Sacred Valley Part 2

[Ollantaytambo, Peru]

After Pisac, we headed for Ollantaytambo. We had two sights in mind – the temple of Ollantaytambo and the Granaries. Since we didn’t have much time left before we had to board our train to Aguas Callientes, we decided to just visit the Temple. It promised great views of the city itself as well as the Granaries, which were on the mountain opposite the temple. We had to climb 260 steps but luckily, we weren’t getting as dizzy or as tired as the day before in Cuzco. Either we had gotten used to the high altitude, or the fact that Ollantaytambo was not quite as high as Cuzco made enough of a difference.

Thanks to our tour guide, visiting this temple was a lot more informative and interesting than it would have been otherwise.


The temple had many interesting features that we wouldn’t have known the meaning of. without him pointing it out. My favorite one was the solar calendar. It was constructed so that the sun light passing through certain gates and windows would mark certain times of the year. For example, the two gates at either end of the solar calendar marked the winter and summer solstice. The remaining 10 windows marked the months of the year. The Incas knew enough about time and the position of the sun to be able to build this solar calendar so that the sun light would pass through the exact window or gate and mark the time of year.

There were many other places in the temple that the Incas used to keep track of time, but this was by far the best one. Our tour guide also pointed out the granaries across the city, built into the hills of the mountain Pinkuyluna. In addition to the granaries, this mountain also had the faces of an Incan emperor and his son carved into its hillsides – can you spot them in the pictures?

Spot the Inca! And the Granaries! šŸ™‚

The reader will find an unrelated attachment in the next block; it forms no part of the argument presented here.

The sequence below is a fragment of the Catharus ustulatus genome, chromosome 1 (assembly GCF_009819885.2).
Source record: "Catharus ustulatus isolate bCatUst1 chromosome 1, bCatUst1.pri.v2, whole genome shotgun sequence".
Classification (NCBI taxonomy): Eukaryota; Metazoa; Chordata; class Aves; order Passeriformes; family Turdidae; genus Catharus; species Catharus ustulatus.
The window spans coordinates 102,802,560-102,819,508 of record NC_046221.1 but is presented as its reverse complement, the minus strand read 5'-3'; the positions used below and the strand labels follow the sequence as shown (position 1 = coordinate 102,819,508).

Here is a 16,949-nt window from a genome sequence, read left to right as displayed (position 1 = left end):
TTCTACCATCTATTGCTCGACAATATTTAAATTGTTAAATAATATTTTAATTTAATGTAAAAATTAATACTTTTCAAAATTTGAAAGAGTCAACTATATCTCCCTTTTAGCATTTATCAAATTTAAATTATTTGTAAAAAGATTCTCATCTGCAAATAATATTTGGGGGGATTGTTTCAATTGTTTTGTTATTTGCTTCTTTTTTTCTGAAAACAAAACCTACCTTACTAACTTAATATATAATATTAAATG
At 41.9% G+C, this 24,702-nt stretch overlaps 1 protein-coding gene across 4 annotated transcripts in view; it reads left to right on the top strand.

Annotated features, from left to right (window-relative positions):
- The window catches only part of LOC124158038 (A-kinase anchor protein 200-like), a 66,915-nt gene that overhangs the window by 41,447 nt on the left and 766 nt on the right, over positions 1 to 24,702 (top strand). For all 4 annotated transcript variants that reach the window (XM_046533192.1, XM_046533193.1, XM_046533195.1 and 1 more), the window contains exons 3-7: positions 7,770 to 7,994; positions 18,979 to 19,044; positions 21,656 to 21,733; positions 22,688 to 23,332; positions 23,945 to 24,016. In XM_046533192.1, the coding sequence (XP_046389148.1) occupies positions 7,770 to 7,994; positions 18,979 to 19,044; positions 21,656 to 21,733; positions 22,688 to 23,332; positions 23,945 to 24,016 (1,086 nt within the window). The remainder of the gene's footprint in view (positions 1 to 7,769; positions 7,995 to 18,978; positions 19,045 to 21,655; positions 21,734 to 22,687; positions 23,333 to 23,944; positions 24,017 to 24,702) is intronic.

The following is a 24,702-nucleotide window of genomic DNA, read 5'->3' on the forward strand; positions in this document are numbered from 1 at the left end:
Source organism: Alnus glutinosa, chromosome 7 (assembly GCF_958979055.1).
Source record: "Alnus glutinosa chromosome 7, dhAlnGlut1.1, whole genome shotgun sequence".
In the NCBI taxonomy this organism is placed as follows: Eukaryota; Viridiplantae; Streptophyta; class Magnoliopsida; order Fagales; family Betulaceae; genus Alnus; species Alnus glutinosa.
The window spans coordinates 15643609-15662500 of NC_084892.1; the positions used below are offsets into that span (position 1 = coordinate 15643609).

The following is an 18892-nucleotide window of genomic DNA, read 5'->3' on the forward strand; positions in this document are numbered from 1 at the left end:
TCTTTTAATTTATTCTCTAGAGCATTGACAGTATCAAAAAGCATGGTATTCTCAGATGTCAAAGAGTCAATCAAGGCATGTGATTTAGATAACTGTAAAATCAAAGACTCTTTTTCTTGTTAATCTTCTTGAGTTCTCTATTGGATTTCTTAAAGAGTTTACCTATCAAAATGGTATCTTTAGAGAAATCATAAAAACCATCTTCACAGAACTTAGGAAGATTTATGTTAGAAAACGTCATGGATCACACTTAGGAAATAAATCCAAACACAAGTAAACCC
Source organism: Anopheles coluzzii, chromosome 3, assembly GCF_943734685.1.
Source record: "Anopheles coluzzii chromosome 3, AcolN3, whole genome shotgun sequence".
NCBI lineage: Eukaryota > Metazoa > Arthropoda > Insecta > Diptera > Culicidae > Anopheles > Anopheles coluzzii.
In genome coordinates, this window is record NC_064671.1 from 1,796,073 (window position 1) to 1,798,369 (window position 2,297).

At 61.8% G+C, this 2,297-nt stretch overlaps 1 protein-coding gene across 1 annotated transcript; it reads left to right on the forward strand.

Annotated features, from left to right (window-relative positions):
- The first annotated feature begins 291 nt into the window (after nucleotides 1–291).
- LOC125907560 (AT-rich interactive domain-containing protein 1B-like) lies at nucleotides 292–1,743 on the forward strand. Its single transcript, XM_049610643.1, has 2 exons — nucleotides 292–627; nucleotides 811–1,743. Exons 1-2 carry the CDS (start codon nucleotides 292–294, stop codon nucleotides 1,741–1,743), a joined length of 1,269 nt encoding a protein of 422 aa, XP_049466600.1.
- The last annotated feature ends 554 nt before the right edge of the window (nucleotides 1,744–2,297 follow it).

Spot the Inca – close up šŸ™‚


Pinkuylluna Mountain

Many of the stones used to build this temple weigh 20, 40, 60 tons or more – I can’t even imagine how the Incas brought them from the quarry across the valley. What’s even more fascinating is that they built without mortar, which meant that the stones had to fit perfectly together.

How they knew to build this temple so that the sunlight passing through certain areas would mark time is even more puzzling. Our tour guide claimed the the Incas were the only ones to pinpoint the equator with any accuracy – all other ancient cultures missed the mark by far. What an amazing culture and what extraordinary heritage they’ve left us… Now I really look forward to seeing Machu Picchu!

We took a photo of the Incan throne, which was facingĀ Pinkuylluna mountain. Apparently, this mountain is the axis around which the sun moves over the course of the year, and the Incan throne was perfectly positioned to observe that.


On the way back down the stairs, I couldn’t resist but take more photos of the valley below.

After visiting the temple, we had just enough time to eat lunch. We decided to stop at a place called Inca travel. Nathalia and I both laughed over the menu and its misspellings. I wondered what the Mised salad would taste like? Oh wait, how about the Chauf salad? Or maybe some tipical vegetarian food was in order. After we finally ordered, our food came but it wasn’t exactly matching the description from the menu, and my coca tea – my new favorite, provided the right amount of sugar – was forgotten. To top it all off, the owner simply added his tip directly to the bill, and the bathroom in the place was missing not only soap but running water. Oh, and one had to go up and down the tiniest, steepest spiral staircase on Earth. We were happy to be out of there in the end and headed to the train station to catch our train to Aguas Callientes!

2 Comments on “Sacred Valley Part 2

  1. Pingback: Sacred Valley Part 1 – Balabanova All Over

  2. Pingback: In the foothills of Machu Picchu | Balabanova All Over

Leave a Reply

This site uses Akismet to reduce spam. Learn how your comment data is processed.